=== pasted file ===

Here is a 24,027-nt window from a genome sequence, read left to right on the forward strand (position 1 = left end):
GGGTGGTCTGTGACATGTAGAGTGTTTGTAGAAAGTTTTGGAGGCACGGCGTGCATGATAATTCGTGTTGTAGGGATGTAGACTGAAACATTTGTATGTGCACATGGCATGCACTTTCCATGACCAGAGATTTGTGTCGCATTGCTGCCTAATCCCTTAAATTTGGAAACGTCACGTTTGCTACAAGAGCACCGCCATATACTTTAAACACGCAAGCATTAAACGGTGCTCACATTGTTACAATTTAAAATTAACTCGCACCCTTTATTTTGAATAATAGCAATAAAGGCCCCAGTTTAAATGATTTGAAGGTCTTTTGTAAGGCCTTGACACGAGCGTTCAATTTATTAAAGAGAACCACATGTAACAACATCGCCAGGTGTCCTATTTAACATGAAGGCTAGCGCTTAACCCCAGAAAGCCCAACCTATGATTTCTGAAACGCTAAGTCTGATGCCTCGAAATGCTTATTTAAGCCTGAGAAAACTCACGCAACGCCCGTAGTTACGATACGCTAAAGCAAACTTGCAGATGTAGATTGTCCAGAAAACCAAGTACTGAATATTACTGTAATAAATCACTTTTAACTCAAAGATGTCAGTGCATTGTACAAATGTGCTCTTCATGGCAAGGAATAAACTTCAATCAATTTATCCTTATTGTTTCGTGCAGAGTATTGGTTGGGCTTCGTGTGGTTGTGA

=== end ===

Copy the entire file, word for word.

Here is a 24,027-nt window from a genome sequence, read left to right on the forward strand (position 1 = left end):
GGGTGGTCTGTGACATGTAGAGTGTTTGTAGAAAGTTTTGGAGGCACGGCGTGCATGATAATTCGTGTTGTAGGGATGTAGACTGAAACATTTGTATGTGCACATGGCATGCACTTTCCATGACCAGAGATTTGTGTCGCATTGCTGCCTAATCCCTTAAATTTGGAAACGTCACGTTTGCTACAAGAGCACCGCCATATACTTTAAACACGCAAGCATTAAACGGTGCTCACATTGTTACAATTTAAAATTAACTCGCACCCTTTATTTTGAATAATAGCAATAAAGGCCCCAGTTTAAATGATTTGAAGGTCTTTTGTAAGGCCTTGACACGAGCGTTCAATTTATTAAAGAGAACCACATGTAACAACATCGCCAGGTGTCCTATTTAACATGAAGGCTAGCGCTTAACCCCAGAAAGCCCAACCTATGATTTCTGAAACGCTAAGTCTGATGCCTCGAAATGCTTATTTAAGCCTGAGAAAACTCACGCAACGCCCGTAGTTACGATACGCTAAAGCAAACTTGCAGATGTAGATTGTCCAGAAAACCAAGTACTGAATATTACTGTAATAAATCACTTTTAACTCAAAGATGTCAGTGCATTGTACAAATGTGCTCTTCATGGCAAGGAATAAACTTCAATCAATTTATCCTTATTGTTTCGTGCAGAGTATTGGTTGGGCTTCGTGTGGTTGTGA